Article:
On Monday afternoon around 2 p.m. Shaad went to a clinic, where he was told he probably had the flu. Three hours later, a friend of Shaad's rushed the unresponsive 34-year-old to Cedars Sinai Hospital.

    "In 30 seconds they knew what it was," Savage said. The hospital started Shaad on treatment immediately, but he would remain in a coma until he died Saturday evening.

    Duran, who has since apologized to the family, said even if Shaad didn't attend the event itself the White Party remains "an example of a large gathering where people from New York — gay men from New York — could have come in contact with gay men from Los Angeles."

    He added that he feels for Shaad's family. "They are in a lot of pain. They lost their son in a week. There is a lot of pain and shot and anger. I can understand — in the AIDS epidemic I lost 108 friends, and every death was very painful."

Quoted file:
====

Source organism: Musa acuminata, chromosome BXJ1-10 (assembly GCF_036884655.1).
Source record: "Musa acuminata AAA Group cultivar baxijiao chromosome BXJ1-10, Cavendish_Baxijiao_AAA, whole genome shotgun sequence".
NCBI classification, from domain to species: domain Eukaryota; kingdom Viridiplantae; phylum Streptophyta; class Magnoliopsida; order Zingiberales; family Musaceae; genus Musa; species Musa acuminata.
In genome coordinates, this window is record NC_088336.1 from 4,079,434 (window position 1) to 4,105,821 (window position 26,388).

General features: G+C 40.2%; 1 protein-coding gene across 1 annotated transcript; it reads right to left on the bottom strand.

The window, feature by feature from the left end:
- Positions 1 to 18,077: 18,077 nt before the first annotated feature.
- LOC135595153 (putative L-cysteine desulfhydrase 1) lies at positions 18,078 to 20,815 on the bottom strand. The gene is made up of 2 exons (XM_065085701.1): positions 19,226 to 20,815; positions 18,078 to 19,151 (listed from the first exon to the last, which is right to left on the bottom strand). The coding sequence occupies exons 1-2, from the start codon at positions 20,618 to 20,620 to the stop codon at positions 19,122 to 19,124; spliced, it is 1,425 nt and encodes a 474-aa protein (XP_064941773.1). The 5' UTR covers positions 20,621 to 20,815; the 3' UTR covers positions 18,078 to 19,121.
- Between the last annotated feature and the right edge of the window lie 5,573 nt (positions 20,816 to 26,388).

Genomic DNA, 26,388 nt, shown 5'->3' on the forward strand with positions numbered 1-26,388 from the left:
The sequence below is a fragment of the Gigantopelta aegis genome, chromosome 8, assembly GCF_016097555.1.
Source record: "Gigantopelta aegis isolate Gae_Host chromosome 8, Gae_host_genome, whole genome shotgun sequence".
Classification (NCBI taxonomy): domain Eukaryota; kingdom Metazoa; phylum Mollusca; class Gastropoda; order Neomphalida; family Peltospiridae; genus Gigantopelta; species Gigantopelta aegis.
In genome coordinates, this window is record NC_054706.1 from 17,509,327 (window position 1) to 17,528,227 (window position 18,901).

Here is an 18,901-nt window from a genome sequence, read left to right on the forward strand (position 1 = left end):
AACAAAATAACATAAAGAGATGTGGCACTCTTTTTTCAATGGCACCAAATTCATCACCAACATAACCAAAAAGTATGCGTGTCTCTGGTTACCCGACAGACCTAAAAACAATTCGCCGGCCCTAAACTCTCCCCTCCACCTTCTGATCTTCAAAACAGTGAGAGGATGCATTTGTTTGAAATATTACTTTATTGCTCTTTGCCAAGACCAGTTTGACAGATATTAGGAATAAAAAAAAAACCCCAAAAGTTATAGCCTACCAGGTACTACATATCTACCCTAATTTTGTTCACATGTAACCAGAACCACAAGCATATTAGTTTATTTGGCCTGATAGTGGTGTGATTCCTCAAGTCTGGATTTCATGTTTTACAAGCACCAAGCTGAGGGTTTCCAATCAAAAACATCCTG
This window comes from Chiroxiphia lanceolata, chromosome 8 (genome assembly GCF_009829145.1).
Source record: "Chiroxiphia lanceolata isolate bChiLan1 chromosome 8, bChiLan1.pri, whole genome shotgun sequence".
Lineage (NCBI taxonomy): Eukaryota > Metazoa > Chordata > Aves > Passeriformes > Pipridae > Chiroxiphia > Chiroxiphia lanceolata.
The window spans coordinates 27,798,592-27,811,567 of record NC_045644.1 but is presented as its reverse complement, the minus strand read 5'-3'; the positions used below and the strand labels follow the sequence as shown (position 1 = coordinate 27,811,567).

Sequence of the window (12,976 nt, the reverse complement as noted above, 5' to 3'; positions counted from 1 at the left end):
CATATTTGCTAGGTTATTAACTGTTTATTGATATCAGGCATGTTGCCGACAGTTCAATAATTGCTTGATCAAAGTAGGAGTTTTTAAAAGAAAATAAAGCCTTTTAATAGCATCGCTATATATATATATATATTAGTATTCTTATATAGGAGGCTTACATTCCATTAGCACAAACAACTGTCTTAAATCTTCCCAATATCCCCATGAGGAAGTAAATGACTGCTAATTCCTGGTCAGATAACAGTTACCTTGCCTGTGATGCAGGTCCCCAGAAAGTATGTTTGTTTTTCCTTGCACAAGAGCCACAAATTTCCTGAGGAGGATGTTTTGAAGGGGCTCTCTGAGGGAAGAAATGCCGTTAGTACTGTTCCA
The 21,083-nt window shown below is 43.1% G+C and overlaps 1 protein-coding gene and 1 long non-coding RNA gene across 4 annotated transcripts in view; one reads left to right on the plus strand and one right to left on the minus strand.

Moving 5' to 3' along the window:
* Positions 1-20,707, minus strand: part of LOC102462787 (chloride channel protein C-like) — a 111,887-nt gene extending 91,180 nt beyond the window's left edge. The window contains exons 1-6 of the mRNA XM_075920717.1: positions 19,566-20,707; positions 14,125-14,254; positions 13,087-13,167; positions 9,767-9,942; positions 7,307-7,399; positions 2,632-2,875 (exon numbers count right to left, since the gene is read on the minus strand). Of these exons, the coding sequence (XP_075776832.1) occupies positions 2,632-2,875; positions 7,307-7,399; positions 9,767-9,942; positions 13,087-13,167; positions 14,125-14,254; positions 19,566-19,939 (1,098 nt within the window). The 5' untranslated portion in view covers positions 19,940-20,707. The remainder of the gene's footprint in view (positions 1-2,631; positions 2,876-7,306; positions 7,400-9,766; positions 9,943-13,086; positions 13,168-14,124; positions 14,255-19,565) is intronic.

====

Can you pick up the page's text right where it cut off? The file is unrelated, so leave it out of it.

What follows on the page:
It was his personal experience during the AIDS epidemic, said Duran, who is gay, that motivated him to act so swiftly in this case.

    "People my age, 40 and above, are not the ones leveling criticism. They may be criticizing some of the clumsiness, but they are not questioning the urgency because this is déjà vu," Duran said. "We walked this path before where we watched young gay men, in the prime of life, dropping like flies: healthy one day and dead the next.

    "We all had that experience and we don't want to go through it again," Duran said.

    Since the press conference, he added, others have come forward to report at least one other recent meningitis death in L.A.'s gay community. RJay Spoon was a resident of downtown Los Angeles who died on December 16. Spoon's mother, Trish, confirmed to BuzzFeed that her son's cause of death was bacterial meningitis.

    "If there was a case less than three months ago, then there are two cases in the gay male community," Duran said. "All of a sudden we're starting to look a little closer to what happened in New York where eventually the Department of Public Health got to the point where they said 'Okay, all gay men get vaccinated.'"

    A memorial service will be held for Shaad in Los Angeles in two weeks, Savage said, promising the details will be announced once they are settled. As of now, Shaad's loved ones are still looking for a location.

    "I never thought at 35 years old I'd be planning my best friend's funeral," Savage said.